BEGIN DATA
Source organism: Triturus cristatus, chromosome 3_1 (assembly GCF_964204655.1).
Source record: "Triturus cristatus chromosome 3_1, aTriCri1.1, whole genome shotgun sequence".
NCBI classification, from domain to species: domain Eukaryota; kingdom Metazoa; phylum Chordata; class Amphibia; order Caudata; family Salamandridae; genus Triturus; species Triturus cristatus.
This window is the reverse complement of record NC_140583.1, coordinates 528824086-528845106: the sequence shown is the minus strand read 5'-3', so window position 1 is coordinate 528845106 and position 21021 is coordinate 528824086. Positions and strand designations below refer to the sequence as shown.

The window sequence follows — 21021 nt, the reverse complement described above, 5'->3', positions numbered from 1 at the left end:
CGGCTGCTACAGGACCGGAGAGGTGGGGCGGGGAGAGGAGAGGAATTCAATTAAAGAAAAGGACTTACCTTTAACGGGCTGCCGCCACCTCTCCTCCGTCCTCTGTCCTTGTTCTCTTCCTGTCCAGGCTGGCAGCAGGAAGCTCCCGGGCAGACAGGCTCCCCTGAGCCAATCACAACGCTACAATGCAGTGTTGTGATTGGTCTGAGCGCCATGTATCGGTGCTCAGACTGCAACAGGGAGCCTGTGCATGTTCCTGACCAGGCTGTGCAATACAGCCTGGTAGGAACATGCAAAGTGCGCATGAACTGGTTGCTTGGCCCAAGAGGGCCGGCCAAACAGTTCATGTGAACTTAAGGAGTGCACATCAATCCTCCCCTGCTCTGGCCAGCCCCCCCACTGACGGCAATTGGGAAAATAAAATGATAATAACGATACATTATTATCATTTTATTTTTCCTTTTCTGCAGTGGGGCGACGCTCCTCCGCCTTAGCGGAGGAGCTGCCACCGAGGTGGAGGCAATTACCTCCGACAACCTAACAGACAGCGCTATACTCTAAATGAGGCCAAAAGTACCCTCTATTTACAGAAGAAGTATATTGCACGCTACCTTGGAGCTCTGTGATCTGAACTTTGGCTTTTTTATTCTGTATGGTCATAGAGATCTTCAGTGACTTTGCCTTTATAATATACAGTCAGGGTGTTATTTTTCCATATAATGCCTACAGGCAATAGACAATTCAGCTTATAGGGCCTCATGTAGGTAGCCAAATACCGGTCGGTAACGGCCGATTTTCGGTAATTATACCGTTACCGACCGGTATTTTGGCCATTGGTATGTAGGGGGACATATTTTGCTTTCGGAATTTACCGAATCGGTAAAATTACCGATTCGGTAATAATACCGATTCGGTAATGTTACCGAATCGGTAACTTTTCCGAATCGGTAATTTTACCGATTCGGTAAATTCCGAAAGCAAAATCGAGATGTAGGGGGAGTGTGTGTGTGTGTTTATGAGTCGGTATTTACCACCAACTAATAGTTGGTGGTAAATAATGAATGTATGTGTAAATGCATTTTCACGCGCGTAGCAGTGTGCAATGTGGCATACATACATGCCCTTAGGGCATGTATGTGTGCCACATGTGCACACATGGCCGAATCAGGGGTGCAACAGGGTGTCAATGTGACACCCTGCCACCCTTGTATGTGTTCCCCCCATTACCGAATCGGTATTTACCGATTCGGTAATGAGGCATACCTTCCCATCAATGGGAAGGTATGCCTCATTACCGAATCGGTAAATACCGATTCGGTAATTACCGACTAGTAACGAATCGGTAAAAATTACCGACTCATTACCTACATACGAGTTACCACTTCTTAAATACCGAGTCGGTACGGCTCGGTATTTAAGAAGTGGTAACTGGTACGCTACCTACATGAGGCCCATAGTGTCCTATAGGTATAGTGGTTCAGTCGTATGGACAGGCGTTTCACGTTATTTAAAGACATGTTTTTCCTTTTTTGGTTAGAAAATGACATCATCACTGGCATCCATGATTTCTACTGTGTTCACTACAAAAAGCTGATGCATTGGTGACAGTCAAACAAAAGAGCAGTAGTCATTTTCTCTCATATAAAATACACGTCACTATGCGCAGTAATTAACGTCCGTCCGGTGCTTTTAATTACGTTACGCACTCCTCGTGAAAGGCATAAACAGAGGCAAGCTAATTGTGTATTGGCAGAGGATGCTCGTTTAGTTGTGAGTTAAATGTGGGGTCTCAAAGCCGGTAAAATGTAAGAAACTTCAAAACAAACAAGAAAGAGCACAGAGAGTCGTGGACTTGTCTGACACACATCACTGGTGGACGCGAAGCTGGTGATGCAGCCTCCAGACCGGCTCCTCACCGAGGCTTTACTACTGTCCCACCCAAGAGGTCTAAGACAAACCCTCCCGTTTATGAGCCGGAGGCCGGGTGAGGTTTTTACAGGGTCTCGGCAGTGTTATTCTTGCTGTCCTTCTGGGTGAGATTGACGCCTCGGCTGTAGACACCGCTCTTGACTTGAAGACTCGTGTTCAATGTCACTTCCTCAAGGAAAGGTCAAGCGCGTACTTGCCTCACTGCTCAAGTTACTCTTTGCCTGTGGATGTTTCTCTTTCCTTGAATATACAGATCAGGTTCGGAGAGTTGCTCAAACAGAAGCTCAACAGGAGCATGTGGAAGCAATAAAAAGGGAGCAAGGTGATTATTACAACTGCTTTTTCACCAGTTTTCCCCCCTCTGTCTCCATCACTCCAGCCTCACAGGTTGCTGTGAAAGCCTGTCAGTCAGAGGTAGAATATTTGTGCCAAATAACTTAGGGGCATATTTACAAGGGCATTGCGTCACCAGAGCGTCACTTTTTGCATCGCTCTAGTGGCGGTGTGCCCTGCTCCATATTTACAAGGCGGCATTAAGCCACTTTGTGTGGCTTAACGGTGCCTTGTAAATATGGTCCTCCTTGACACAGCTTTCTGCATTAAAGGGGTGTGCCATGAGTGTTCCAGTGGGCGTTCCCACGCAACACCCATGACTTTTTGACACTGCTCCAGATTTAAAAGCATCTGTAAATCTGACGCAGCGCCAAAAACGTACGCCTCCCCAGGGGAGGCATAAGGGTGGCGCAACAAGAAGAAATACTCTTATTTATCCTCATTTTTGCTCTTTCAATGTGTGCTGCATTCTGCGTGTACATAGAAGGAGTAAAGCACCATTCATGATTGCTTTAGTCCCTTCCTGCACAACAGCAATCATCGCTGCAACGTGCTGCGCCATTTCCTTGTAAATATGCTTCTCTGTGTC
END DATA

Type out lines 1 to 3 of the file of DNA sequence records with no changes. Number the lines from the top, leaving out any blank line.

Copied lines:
Source organism: Triturus cristatus, chromosome 3_1 (assembly GCF_964204655.1).
Source record: "Triturus cristatus chromosome 3_1, aTriCri1.1, whole genome shotgun sequence".
NCBI classification, from domain to species: domain Eukaryota; kingdom Metazoa; phylum Chordata; class Amphibia; order Caudata; family Salamandridae; genus Triturus; species Triturus cristatus.